People wearing masks at Hong Kong International Airport
Yes, we’re sick of the scaremongering, paranoia and misinformation. While we’re already cringing every time someone sneezes in the office or metro, we’ve realized what real paranoia is after spending the weekend in Hong Kong: doormats being disinfected every half hour, people talking through masks, masks being sold at every convenient store and an entire hotel being put under quarantine.
Nonetheless, as anyone who’s ever watched Outbreak understands, it’s better safe than sorry when it comes to potentially airborne viruses. Yesterday ParkwayHealth sent out a newsletter with tips from the World Health Organization for identifying, preventing and treating H1N1, Influenza A, Swine Flu or whatever you want to call it.
Here are the important bits to know:
What is Influenza A (H1N1)?
The current virus Influenza A (H1N1) is caused by one of several influenza viruses. It is spread among pigs by aerosols, direct and indirect contact, and asymptomatic carrier pigs. It is not yet known how easily the virus can spread between people, though human-to-human transmission has already occurred. The current WHO global alert level is now phase 5* (out of 6). In China there are no confirmed cases only suspected ones in China as of 4 May 2009.
How is Influenza A (H1N1) spread?
Influenza A (H1N1) is spread in the same way as seasonal flu, from person to person through coughing or sneezing of people with influenza. It is possible to become infected by touching something with flu viruses on it and then touching the mouth or nose. Those infected with the virus can spread it to others one day before symptoms develop and a week or more after becoming sick. Young children may be contagious for longer periods.
What are the signs and symptoms of Influenza A (H1N1) in humans?
Symptoms of Influenza A (H1N1) in humans are similar to that of the regular flu, including fever (usually over 38.5 degrees C or 101 degrees F), runny or stuffy nose, cough, sore throat, aching body, headache, chills, fatigue, diarrhea and vomiting. Severe illnesses including pneumonia and respiratory failure have been reported as being caused by Influenza A (H1N1) in people. The virus may heighten the severity of underlying chronic medical conditions.
Is it safe to eat pork meat and pork products?
Yes, Influenza A (H1N1) has not been shown to be transmissible to people through eating properly handled and prepared pork.
How can I prevent getting infected?
Avoid close contact with people who are sick. Stay away from crowded areas. Stay home if you are sick as this will prevent the spread of the flu to others. Cover your mouth with a tissue when coughing or sneezing. Wash your hands after coughing and sneezing. Wash your hands frequently to protect yourself and others from the germs. Avoid touching your mouth, nose and eyes. Your hands may have touched surfaces that have respiratory droplets on them and germs can be spread this way. Clean surfaces of work areas frequently with an alcohol wipe. Ensure you are well rested, eat well balanced meals, and drink plenty of fluids. Be sure to keep physically active and manage your stress.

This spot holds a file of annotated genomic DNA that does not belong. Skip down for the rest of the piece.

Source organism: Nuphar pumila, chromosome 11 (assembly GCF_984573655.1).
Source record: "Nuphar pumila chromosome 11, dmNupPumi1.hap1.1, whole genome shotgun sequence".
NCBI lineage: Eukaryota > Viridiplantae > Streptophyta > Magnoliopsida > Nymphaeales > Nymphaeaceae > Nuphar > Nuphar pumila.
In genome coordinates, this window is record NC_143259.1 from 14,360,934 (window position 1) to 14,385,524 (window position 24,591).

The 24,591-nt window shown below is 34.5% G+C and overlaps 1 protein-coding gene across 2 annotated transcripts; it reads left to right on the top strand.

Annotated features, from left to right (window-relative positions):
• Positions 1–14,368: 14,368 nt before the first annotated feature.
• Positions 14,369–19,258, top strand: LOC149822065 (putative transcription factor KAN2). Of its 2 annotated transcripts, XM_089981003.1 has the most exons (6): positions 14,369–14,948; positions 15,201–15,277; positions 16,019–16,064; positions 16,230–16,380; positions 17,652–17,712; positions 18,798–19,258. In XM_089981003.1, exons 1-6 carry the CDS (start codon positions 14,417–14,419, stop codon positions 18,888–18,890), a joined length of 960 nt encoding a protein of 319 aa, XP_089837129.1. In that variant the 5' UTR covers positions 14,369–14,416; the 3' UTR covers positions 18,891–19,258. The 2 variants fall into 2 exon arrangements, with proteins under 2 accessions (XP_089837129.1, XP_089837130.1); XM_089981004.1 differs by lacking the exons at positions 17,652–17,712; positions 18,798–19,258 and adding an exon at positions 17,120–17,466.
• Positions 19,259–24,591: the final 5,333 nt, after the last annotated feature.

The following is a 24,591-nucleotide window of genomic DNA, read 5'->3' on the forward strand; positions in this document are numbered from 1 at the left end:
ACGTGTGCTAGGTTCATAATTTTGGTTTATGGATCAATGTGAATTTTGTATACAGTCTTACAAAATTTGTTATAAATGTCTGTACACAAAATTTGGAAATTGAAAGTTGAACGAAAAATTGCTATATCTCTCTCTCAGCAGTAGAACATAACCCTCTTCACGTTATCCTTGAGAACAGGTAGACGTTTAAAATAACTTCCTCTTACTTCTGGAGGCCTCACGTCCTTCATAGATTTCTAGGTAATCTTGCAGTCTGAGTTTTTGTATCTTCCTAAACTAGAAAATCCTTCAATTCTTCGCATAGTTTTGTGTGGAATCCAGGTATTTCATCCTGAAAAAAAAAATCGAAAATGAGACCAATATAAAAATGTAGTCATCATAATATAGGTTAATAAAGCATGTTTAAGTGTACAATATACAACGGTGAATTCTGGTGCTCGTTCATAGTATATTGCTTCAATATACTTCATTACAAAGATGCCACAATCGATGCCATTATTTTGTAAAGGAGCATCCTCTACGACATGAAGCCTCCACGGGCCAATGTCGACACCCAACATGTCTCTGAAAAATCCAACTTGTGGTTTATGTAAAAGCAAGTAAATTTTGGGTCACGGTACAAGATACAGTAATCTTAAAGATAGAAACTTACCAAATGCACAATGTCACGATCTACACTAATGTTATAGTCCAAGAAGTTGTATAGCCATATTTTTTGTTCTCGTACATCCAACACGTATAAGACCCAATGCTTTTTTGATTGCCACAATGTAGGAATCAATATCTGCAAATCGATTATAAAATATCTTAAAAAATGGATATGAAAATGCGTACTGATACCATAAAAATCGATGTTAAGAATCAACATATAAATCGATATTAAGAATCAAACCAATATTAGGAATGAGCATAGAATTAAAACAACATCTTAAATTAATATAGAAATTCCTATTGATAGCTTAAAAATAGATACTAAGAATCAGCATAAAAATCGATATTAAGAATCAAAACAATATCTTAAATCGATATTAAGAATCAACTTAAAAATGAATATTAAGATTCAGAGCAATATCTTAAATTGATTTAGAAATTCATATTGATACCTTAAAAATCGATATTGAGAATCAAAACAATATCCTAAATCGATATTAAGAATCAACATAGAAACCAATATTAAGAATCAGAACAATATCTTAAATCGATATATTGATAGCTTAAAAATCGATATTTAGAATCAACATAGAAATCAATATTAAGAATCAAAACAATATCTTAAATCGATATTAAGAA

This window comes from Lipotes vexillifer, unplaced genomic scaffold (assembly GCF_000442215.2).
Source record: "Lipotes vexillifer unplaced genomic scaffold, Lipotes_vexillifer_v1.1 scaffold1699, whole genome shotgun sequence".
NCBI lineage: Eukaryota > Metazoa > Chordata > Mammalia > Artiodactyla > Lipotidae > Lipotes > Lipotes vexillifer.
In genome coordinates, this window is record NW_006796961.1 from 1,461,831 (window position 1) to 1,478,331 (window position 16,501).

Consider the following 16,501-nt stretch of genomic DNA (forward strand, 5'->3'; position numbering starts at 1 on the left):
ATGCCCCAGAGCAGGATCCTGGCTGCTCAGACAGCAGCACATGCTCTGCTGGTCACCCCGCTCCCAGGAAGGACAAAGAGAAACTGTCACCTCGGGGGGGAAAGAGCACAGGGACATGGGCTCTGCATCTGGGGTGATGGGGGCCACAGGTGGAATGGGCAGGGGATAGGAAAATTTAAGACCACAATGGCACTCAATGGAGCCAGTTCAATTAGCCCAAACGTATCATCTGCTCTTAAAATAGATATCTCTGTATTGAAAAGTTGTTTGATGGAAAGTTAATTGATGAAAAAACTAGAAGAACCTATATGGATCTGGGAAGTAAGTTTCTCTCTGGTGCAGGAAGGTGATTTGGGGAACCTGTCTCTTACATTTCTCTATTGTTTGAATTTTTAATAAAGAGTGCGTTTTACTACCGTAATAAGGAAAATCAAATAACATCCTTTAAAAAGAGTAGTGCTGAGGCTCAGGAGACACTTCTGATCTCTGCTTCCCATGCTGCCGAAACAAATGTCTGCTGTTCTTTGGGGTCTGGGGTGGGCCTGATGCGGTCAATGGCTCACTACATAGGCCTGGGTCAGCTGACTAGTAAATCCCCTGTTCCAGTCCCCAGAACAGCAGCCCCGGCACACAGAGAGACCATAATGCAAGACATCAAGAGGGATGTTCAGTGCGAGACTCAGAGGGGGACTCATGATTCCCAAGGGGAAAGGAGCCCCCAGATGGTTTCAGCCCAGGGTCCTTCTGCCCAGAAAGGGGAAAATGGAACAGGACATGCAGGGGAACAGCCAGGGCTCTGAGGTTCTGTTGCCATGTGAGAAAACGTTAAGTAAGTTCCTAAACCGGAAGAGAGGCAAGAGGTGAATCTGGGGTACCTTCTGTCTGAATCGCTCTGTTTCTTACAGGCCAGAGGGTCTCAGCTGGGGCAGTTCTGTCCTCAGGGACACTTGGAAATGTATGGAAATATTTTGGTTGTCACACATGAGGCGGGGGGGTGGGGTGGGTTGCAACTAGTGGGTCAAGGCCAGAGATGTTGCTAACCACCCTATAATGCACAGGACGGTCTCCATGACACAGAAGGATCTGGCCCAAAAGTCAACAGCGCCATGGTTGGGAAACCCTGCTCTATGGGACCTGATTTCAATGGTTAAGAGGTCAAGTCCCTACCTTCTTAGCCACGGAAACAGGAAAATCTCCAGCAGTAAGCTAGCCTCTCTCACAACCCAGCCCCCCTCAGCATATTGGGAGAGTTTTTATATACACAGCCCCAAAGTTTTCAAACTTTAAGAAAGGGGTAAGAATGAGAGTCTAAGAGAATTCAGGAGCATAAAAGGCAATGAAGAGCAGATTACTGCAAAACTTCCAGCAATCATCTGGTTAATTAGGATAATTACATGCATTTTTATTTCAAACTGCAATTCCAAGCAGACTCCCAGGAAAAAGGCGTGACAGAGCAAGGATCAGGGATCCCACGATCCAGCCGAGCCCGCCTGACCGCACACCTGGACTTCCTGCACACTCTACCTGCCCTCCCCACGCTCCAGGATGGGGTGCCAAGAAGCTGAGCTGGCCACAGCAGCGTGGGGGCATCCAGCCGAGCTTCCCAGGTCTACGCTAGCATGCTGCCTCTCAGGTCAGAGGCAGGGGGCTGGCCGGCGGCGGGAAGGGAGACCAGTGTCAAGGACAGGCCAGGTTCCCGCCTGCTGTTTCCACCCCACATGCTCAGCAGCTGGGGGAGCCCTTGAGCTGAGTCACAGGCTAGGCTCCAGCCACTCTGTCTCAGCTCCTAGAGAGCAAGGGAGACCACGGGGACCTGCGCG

What to do if you get sick?
Stay home from school or work. Drink plenty of fluids, get plenty of rest. Avoid alcohol and tobacco products. Consider over the counter medications to help relieve symptoms of the flu.Give acetaminophen or ibuprofen as directed. Do not give cough and cold medicines to children without checking with your child’s doctor first. Cold compresses placed on the head, axilla and groin areas may help decrease fever.Deep breathing and coughing will help to mobilize secretions in the lungs and respiratory tract. Replace fluids lost by diarrhea and vomiting. Oral rehydration fluids are available or diluted juice at room temperature are good options. Serious illnesses from the flu are more likely to occur in people who are over 65 years of age and older, pregnant women, people with chronic illnesses and in children. The use of Tamiflu or Relenza for the treatment and/or prevention of infection with the Influenza A (H1N1) is recommended by the CDC. Taking antiviral drugs such as pills, liquids or inhalers within two days of experiencing symptoms can provide relief and may prevent serious complications. Be aware of the emergency warning signs that require immediate medical attention.
Emergency warning signs
- Fast breathing and difficulty in breathing
- Skin around ribs retracts with breathing
- Nostrils flare when breathing
- Bluish skin color
- Unable to drink enough fluids
- Children urinating less often than usual
- Not waking up or not interacting
- Child does not want to be held and continues to be irritable
- Flu like symptoms improve but return with a worse cough and fever
- Fever with a rash
- Difficulty breathing and/or shortness of breath
- Chest pain or pressure
- Abdominal pain or pressure
- Sudden dizziness
- Severe or persistent vomiting
- If you or someone you know is experiencing any of these symptoms seek
- medical attention immediately.
If you require an ambulance Dial 120.
Before reading the symptoms, we were pretty sure that every breath we wheezed was a sign that swine flu had hit. But today, we’re feeling pretty fine. The point: Don’t panic, just be informed and be careful!
Photo from ChinaTravel.net.
ChinaTravel.net posted the full newsletter to their travel forum.